Despite the importance of the cephalic glands for the characterization and diversification of advanced snakes, little is known on their morphological diversity. The scarce bibliography is restricted to venom glands, one of the most studied gland among vertebrates. Even so, within snakes with posterior fangs, known as non-front-fanged snakes (NFFs), little is known about the anatomy and evolution of venom glands. Snakes of the Tachymenini tribe (Dipsadidae, Xenodontinae) are characterized by the presence of muscle fibers attached to venom glands, a rare condition among NFFs. However, there is no detailed information about this condition for any species belonging to this tribe. In addition, these snakes show a wide variation in their diet, with some genera consuming mollusks and annelids, a feature that has been related to the loss or atrophy of venom glands. The present study aims to analyze the anatomy, histology and histochemistry of the main cephalic glands (venom, supra and infralabials, and Harderian), as well as, associated structures such as musculature and dentition of the following species of Tachymenini: Tomodon dorsatus, Thamnodynasthes strigatus, and Gomesophis brasiliensis. The glandular anatomy will be described and the collected data set will be analyzed comparatively. Based on the results obtained in this project, we will better understand the morphological variation of the cephalic glands of these snakes, and we will be able to relate the gland morphology with the diet for each specie, besides we will describe in detail the association of the venom glands with the adjacent musculature. These results will also be used to understand the mechanisms of variation of the venom composition and transcriptomics, within the working frame of the Dimensions project - Scales of Biodiversity (FAPESP 2016/50127-5).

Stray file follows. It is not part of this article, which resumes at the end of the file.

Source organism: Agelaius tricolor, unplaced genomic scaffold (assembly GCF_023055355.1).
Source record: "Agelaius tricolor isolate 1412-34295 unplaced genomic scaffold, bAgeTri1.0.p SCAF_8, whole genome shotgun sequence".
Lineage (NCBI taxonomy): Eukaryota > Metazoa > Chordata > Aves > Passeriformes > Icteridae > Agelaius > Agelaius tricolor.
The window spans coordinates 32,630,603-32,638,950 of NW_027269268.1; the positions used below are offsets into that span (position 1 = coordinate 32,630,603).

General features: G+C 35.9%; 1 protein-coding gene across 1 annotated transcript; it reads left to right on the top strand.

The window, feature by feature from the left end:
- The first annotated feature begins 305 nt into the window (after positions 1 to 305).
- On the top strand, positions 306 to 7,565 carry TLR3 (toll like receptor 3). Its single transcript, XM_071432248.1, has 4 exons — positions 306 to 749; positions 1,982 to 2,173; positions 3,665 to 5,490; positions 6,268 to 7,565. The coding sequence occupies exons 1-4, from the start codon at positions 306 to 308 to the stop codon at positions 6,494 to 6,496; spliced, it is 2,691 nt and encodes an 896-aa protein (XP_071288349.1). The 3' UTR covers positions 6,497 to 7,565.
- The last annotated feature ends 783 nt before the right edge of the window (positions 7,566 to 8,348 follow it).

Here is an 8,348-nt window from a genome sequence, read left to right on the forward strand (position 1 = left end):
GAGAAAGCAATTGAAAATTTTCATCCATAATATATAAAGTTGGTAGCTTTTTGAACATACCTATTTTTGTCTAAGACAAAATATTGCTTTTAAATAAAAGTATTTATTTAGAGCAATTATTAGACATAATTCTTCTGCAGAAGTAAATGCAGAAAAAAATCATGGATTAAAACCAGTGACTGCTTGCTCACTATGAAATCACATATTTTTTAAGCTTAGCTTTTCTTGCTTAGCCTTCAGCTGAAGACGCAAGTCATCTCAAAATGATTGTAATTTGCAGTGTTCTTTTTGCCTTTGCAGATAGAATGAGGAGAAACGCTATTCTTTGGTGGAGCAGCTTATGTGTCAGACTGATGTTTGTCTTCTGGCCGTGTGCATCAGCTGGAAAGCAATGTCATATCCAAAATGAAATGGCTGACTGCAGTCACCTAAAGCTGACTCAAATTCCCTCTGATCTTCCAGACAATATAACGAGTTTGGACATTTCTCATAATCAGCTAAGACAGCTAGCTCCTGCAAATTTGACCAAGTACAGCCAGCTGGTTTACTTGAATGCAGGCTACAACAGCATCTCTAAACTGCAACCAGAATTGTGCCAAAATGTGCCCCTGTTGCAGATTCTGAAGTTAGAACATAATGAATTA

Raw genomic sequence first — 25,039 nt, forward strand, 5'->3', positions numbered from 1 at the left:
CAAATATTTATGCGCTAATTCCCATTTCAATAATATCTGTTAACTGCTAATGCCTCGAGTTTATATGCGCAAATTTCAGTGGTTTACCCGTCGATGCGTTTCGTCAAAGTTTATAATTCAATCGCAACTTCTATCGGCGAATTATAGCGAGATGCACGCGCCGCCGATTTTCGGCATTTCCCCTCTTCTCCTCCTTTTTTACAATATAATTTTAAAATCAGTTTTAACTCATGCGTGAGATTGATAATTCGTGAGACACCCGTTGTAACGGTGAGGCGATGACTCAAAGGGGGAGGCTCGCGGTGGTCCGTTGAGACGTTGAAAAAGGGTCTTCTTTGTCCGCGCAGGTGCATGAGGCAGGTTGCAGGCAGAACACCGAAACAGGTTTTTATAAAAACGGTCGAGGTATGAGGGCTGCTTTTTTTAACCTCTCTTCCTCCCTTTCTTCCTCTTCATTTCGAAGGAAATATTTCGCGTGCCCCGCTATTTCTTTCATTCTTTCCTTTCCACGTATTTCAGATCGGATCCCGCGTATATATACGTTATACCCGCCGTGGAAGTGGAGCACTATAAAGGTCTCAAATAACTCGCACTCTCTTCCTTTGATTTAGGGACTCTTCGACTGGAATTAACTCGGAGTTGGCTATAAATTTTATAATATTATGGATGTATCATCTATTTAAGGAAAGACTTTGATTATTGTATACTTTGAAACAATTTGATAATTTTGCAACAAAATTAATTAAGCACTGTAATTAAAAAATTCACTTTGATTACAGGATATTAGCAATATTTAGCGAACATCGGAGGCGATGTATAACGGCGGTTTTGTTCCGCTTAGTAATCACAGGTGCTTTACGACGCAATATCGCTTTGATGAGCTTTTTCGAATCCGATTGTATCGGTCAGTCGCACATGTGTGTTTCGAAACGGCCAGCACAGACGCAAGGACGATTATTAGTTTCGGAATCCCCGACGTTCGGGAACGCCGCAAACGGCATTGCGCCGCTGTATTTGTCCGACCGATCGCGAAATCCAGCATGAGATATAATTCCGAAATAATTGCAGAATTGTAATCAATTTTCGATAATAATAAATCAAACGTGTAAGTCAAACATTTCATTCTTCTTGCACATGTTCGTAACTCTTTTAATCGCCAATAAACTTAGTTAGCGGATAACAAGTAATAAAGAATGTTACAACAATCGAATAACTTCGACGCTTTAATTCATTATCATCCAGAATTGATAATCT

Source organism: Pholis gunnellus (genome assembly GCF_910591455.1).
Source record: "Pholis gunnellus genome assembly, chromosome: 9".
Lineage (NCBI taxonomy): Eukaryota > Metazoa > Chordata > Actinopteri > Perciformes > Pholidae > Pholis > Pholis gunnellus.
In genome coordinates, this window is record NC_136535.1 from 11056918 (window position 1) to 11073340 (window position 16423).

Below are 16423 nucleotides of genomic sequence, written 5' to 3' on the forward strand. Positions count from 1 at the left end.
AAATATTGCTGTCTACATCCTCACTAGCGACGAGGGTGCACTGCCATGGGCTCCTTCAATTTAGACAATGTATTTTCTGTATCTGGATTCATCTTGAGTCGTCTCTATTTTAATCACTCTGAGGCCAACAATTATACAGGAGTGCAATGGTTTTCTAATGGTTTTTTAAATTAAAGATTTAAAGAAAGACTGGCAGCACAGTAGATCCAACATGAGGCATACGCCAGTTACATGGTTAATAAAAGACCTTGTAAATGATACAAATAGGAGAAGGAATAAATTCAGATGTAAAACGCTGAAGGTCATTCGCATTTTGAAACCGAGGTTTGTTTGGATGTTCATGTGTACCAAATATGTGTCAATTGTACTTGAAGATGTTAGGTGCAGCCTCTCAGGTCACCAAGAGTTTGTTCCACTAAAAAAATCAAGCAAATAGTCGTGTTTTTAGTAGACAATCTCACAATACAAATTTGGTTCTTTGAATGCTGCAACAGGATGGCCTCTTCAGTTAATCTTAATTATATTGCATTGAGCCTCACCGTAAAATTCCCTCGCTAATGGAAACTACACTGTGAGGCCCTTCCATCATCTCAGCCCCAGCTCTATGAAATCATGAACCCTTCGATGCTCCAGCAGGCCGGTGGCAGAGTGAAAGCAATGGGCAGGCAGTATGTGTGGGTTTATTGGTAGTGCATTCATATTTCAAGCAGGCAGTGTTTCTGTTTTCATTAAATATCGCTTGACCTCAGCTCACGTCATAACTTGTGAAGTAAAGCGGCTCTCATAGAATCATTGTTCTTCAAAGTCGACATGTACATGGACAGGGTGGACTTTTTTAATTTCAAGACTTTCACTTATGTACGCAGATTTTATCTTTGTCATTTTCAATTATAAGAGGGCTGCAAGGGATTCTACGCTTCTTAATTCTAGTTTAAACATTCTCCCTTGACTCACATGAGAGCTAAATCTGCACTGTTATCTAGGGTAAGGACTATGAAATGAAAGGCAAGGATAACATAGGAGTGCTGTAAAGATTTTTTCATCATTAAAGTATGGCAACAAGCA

News published in Agência FAPESP Newsletter about the scholarship: